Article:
Seven-judge Bench to decide the limits of immunity enjoyed by legislators for things said and votes given inside a legislative body

A seven-judge Constitution Bench will decide the contours of constitutional immunity against prosecution granted to members of Parliament and state assemblies “in respect of anything said or any vote given in the Parliament or any committee thereof” by them.

THE Supreme Court on Wednesday referred the question of the extent of immunity from prosecution granted to members of Parliament (MPs) and members of legislative assembly (MLAs) to a Bench of seven judges.

The Constitution Bench, the composition of which is yet to be notified, will examine the correctness of the view expressed by a Constitution Bench of five judges in P.V. Narasimha Rao versus State (CBI-SPE) (1998).

In Narasimha Rao, the Supreme Court had held (by a 3:2 majority) that Article 105(2) of the Constitution protects a legislator  accused of conspiring to act in a certain way against proceedings in a court of law.

Article 105(2) and the corresponding provision for state legislatures, Article 194(2), declare that an MP or MLA would not be liable to any proceedings in any court “in respect of anything said or any vote given by him in the Parliament or any committee thereof”.

During the hearing yesterday, the Chief Justice of India (CJI) Dr D.Y. Chandrachud observed that the issue is one which “deeply affects the morality of our polity” and wondered why the court should not take the opportunity to “straighten the law”.

Origins of the reference

The reference by the Supreme Court originates from a case of alleged bribe-taking against Jharkhand MLA Sita Soren.

Soren was accused of receiving a bribe to vote for a particular candidate, R.K. Agarwal, in the 2012 Rajya Sabha elections. Soren had cast her vote in the election, but not in favour of Agarwal.

A first information report was filed against Soren under certain provisions of the Indian Penal Code, 1860 and Prevention of Corruption Act, 1988 in 2012. The case was transferred to the Central Bureau of Investigation for investigation on the Jharkhand High Court’s direction.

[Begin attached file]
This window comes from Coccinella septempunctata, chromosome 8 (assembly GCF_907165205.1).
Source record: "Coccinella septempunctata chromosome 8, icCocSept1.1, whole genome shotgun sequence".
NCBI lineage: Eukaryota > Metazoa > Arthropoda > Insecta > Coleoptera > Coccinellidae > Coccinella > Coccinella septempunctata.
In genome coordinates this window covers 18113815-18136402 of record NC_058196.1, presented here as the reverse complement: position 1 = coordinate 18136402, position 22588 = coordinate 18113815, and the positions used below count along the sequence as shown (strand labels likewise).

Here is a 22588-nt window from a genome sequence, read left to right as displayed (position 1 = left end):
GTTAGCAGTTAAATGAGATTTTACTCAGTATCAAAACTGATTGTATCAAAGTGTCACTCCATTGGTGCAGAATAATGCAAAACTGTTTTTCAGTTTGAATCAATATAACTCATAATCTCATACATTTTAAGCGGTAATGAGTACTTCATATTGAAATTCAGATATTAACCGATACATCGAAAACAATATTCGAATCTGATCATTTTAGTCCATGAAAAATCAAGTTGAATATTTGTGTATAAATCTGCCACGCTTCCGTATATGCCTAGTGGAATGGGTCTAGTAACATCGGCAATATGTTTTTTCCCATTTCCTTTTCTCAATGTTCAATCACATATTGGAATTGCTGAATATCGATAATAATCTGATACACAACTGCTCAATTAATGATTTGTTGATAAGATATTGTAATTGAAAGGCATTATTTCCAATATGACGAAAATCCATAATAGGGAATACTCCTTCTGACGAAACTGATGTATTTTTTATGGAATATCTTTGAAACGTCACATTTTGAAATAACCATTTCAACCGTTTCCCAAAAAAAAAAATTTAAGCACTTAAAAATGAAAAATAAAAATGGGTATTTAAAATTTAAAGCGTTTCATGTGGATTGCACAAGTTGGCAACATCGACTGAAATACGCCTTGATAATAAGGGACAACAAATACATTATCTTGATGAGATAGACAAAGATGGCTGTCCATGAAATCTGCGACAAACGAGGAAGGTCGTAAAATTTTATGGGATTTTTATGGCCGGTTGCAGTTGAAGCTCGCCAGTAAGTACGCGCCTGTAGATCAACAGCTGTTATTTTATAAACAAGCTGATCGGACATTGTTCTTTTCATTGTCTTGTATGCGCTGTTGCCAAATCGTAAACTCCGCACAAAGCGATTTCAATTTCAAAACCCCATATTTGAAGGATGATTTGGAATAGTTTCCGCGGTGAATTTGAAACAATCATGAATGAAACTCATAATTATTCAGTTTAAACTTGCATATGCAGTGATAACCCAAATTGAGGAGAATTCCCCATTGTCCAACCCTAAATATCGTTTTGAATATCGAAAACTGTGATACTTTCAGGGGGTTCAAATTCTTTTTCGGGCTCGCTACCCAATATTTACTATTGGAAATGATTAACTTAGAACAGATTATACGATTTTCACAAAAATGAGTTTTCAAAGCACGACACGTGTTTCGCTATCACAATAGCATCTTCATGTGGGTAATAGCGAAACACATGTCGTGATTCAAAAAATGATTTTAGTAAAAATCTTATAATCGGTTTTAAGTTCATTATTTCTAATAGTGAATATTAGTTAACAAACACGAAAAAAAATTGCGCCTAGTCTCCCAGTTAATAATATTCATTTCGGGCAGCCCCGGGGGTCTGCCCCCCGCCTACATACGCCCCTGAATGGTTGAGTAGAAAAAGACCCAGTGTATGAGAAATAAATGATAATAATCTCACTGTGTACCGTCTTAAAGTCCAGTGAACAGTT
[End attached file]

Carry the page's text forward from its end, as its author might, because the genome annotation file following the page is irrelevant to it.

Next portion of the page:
Soren moved the Jharkhand High Court in 2013 for quashing of proceedings against her, contending the instant prosecution was against the mandate of the constitutional provision and the decision of the Supreme Court in P.V. Narasimha Rao.

Soren argued that the immunity against prosecution is liable to be granted by the mere fact of casting a vote in the house, and that the existence of a conspiracy would have no bearing on the application of the immunity.

The high court dismissed her petition stating that the alleged act of receiving money from Agarwal had no nexus with the alleged conspiracy and agreement under which she had allegedly received money.

The ‘nexus’ between the bribe and the alleged conspiracy was a necessary condition for the application of P.V. Narasimha Rao in the case, the high court ruled, while refusing to quash the prosecution against Soren.

In September 2014, a two-judge Bench of the Supreme Court, hearing an appeal against the high court’s Order, opined that since the issue was of “substantial and general public importance”, it should be placed before a Bench of three judges.

In March 2019, the case was referred to a Bench of five judges by a Bench comprising then Chief Justice of India Ranjan Gogoi and Justices Nazeer and Sanjiv Khanna.